This large, angular rock is an icon on the Iceland coast. Normally, I will try to avoid shooting in bright sunlight. However, I find that all bright sunny days are not created equal. Bright sunny days on the east coast of the U.S. can be hazy, humid, and offer a poor quality of light. However, bright sunny days in Halifax, or in Iceland have a better, more workable quality of light. The Vari-N-Trio was the clear choice for this image. Its variable density feature allowed me to dial in a full 10-second exposure in the very bright sunlight; and its built-in polarizing capability reduced the glare reflecting off the foreground rocks and intensified the various shades of blue and the green moss on the rocks.

The bright greens on this volcanic island are amazing. Although this scene appears to be an aerial view, it was actually shot fairly low to the ground. This is a very colorful scene and the sun is at the correct angle to use the ColorCombo to full advantage. The sky was a bit flat and the polarization brought out the subtle blues to help create more tonal contrast in the sky. The mountain peaks were also polarized nicely, bringing out and enhancing even more colors. What's more, the glare in the greens and in the small stream was removed. Over all, the ColorCombo was responsible for adding all of the punch in this image.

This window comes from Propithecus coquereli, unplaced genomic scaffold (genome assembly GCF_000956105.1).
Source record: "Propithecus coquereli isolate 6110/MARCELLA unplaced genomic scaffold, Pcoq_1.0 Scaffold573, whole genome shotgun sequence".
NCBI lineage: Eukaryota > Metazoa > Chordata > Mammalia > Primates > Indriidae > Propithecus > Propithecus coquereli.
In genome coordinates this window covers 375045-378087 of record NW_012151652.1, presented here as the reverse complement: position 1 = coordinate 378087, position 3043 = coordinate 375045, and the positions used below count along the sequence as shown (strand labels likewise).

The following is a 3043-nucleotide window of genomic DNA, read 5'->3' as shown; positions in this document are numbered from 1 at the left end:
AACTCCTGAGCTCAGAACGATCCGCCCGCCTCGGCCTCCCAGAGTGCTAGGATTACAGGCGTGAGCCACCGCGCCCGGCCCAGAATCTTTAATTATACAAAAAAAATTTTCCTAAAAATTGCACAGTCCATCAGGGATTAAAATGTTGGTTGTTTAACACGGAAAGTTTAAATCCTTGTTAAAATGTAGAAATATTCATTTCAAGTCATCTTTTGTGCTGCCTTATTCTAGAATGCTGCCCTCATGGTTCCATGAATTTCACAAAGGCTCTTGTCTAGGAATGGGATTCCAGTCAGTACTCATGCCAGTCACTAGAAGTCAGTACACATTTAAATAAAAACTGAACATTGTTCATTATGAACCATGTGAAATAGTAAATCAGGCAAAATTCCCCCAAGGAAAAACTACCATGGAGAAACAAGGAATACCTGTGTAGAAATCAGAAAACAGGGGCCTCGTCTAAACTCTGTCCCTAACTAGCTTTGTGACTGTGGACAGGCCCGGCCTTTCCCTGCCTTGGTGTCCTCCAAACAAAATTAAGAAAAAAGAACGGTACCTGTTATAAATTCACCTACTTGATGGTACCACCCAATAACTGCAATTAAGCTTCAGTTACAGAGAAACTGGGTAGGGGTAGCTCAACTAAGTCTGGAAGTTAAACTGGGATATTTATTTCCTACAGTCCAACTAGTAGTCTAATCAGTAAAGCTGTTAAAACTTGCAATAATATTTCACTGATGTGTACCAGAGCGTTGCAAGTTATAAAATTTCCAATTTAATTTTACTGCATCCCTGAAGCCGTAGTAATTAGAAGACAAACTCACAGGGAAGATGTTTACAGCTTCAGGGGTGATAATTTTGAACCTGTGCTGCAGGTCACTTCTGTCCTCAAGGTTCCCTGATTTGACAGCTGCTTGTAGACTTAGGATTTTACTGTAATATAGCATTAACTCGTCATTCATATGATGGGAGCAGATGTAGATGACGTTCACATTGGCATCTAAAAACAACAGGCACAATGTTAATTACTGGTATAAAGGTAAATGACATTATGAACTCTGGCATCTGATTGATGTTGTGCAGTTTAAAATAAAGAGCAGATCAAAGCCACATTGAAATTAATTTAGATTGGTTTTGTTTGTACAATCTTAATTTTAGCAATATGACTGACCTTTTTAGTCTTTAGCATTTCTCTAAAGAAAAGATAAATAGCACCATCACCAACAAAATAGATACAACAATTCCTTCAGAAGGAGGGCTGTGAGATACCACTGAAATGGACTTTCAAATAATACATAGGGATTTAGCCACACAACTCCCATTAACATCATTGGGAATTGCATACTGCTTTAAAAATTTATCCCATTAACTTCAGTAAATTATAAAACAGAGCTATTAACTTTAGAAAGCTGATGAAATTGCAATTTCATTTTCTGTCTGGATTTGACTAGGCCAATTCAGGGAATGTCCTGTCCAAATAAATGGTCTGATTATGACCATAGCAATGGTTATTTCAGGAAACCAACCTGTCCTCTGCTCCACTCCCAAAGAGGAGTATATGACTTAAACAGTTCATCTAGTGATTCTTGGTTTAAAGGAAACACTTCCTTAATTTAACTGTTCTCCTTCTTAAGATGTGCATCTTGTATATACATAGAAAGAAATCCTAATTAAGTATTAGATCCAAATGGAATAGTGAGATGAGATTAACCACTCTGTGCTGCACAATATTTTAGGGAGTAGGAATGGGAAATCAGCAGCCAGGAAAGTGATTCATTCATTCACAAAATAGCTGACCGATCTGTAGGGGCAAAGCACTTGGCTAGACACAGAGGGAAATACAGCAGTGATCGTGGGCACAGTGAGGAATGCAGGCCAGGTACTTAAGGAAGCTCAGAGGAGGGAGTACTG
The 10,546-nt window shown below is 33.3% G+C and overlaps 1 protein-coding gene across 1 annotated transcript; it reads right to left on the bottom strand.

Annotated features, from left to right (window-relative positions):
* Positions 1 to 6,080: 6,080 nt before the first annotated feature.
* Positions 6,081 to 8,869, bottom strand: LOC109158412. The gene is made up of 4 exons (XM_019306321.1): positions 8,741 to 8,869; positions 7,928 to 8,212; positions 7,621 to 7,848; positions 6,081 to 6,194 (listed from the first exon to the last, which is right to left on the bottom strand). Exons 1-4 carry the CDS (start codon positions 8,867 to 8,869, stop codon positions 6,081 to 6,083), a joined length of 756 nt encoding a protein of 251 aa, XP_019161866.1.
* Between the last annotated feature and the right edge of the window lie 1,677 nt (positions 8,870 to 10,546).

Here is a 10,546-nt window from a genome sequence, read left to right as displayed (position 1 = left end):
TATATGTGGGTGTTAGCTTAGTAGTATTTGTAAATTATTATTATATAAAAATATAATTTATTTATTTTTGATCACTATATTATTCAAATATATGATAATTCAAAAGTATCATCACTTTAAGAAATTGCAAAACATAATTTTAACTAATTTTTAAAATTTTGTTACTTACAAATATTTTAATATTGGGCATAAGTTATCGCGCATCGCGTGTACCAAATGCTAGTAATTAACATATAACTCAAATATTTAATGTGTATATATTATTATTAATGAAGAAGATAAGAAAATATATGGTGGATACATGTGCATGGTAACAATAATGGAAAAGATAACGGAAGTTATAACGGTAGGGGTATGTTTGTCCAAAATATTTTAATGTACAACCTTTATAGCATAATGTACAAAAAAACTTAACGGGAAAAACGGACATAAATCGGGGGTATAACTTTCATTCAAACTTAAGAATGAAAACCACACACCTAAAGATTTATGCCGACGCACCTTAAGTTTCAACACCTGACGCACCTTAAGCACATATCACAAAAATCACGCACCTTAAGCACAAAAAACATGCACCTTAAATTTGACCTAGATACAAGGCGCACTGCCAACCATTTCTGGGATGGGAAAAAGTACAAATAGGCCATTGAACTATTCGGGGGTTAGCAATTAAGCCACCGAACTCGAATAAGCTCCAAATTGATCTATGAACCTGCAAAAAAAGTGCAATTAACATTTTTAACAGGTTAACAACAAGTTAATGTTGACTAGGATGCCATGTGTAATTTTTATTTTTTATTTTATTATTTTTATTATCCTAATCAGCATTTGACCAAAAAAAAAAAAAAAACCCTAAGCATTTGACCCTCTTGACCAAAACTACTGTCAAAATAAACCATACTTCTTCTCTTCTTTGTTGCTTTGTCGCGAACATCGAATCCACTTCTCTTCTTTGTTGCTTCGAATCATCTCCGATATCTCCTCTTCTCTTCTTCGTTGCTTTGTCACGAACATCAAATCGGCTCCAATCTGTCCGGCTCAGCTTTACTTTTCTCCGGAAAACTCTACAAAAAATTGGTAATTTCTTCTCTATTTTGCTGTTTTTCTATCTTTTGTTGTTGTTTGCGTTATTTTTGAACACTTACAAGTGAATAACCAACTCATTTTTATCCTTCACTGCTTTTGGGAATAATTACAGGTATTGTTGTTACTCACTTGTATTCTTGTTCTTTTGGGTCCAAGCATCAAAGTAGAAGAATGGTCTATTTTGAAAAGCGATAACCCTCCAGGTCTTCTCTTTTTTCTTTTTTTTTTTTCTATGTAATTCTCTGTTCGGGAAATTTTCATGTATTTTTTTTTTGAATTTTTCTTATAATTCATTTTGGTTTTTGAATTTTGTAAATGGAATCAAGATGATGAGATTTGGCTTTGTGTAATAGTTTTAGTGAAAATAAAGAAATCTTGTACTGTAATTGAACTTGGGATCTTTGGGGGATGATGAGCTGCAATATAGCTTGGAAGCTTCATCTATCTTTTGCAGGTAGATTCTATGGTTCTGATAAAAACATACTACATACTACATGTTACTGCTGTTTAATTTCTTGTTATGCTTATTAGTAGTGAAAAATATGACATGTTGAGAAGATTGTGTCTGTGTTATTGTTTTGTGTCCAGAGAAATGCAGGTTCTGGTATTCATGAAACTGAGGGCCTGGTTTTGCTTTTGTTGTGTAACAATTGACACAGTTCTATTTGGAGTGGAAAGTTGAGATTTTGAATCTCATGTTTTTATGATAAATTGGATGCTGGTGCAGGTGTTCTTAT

"I would also say to anyone preparing to photograph in Iceland that having several Singh-Ray Graduated ND filters with you is also important. The 3-stop Reverse ND Grad is especially helpful when shooting the bright sun close to the horizon. Iceland's days are quite long during the summer months, which creates the possibility of shooting both sunrise and sunset images on a single outing! Even in this age of digital everything, it’s still about having the right tool for the right job. As you'll discover for yourself, Iceland loves Singh-Ray filters -- just as I do."

For more about Tony's Land of the Midnight Sun Iceland workshop, visit the Focus on Nature website. In addition to their regular cameras, Tony and the participants will be actively shooting with the iPhone 4. Stop by his website or visit his blog for more details and current updates, and be sure to check out Tony's page on Facebook, too!